Since we’re nearing Christmas, I thought I’d post a video I did a few years back, about how to use black light chalk to create a lighted Christmas tree effect. To make the tree light up, you’ll need to use fluorescent pencils or pastels for the lights. And you’ll need a black light. You can purchase these at the See the Light Art store. You can find links to these supplies below the video.
Draw through the Bible with black light chalk artist, Jim Pence. This video series is designed for homeschoolers who want to have fun learning art and the Bible. And, in keeping with Jim’s black light chalk artistry, each of these projects incorporate black light chalk or paint.
For more children’s art resources, visit: seethelightshine.com
A while back I got a question on my YouTube channel about how to create a realistic-looking starfield on a ceiling with chalk. Although it would work (theoretically), a better solution is to use glow paint.
Q: I just came across your video on YouTube about how to create a realistic starfield with black light chalk and I would really appreciate if you could help me out.
I would like to create a starfield ceiling for my kids’ room and would like to ask if I could use the same technique you used in your video. Since it’s the ceiling we are talking about, would the chalk stick to it by just blowing the chalk on it like you did? What would be the best way to create such a ceiling?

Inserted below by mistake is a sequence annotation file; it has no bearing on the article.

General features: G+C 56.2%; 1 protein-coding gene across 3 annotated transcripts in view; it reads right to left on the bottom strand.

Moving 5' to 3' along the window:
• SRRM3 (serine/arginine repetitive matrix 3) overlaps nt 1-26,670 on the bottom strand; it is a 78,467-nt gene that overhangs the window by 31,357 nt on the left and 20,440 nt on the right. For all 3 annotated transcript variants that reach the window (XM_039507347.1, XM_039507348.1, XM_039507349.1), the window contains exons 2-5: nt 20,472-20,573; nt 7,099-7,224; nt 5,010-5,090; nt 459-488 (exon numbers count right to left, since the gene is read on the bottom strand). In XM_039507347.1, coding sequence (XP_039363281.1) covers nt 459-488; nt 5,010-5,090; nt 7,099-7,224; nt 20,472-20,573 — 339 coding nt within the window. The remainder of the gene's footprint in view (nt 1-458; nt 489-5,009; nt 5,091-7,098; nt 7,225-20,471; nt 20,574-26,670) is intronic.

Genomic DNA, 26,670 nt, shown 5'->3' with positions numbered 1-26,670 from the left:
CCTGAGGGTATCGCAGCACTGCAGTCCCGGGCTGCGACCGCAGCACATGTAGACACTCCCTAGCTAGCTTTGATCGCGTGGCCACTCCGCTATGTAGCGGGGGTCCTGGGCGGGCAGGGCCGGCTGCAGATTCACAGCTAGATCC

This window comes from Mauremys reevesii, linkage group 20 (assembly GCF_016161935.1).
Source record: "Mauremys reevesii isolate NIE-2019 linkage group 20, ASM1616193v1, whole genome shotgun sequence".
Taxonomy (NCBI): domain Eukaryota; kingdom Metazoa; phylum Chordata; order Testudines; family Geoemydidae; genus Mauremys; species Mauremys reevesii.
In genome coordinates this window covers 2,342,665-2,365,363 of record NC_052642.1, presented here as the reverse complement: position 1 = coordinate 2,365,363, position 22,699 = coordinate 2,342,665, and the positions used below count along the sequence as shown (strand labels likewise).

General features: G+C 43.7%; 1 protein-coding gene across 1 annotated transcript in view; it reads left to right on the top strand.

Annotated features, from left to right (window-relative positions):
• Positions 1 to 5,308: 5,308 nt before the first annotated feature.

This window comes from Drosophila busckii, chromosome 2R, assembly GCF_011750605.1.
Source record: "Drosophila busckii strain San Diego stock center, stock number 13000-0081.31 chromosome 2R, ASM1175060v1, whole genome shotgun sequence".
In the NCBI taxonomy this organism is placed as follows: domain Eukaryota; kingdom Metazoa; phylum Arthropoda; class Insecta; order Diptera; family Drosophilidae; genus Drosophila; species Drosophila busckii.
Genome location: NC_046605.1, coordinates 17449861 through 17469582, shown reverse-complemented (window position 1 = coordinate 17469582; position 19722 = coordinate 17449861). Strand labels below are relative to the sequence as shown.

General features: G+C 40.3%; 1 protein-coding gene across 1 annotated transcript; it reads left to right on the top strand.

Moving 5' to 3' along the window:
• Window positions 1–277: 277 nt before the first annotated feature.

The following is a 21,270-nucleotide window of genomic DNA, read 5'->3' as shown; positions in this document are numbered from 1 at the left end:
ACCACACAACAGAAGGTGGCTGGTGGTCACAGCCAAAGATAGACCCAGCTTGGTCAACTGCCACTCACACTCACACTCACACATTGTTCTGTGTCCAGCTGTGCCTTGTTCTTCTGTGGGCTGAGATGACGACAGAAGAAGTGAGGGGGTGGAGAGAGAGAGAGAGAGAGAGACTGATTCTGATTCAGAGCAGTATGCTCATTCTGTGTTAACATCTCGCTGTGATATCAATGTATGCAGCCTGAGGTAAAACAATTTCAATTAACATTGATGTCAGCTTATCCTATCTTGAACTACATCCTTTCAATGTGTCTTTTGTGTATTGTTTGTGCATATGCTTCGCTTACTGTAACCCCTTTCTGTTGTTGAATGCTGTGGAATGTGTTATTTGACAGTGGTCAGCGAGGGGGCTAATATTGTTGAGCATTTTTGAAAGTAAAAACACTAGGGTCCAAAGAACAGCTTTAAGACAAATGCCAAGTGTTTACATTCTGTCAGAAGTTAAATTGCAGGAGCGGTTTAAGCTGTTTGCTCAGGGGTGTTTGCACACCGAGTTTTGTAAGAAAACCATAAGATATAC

How long will the effect last? Is the blacklight chalk permanent? Or I would have to renew the ceiling after some time?
Chalk: Not recommended!
Second, without fixing the chalk, it would smear anytime something brushed against it. (Not that a lot of things will brush the ceiling, but you’d never be able to dust or clean it without erasing or smearing the chalk.)
Third, because some of the pigment is toxic, I don’t think I’d want that dust on a children’s room, where they might breathe it if it gets stirred up.
A Better Solution: Phosphorescent Glow Paint
Here’s a better way to create that effect:
If I were doing it, I’d probably use phosphorescent glow paint rather than chalk. You could get a similar, random effect by using a stiff bristle brush and spattering the paint on the ceiling. (This is a common technique of watercolorists. You load paint onto the toothbrush and rake your fingernail across it to spatter it on the paper or canvas.)
You can buy good quality phosphorescent paint from: artnglow.com.
The paint will need to be “charged” to make the entire starfield glow. You can do this with a black light or strong sunlight (if the room has a lot of windows).
Here’s a short video I found that compares different varieties of glow paint: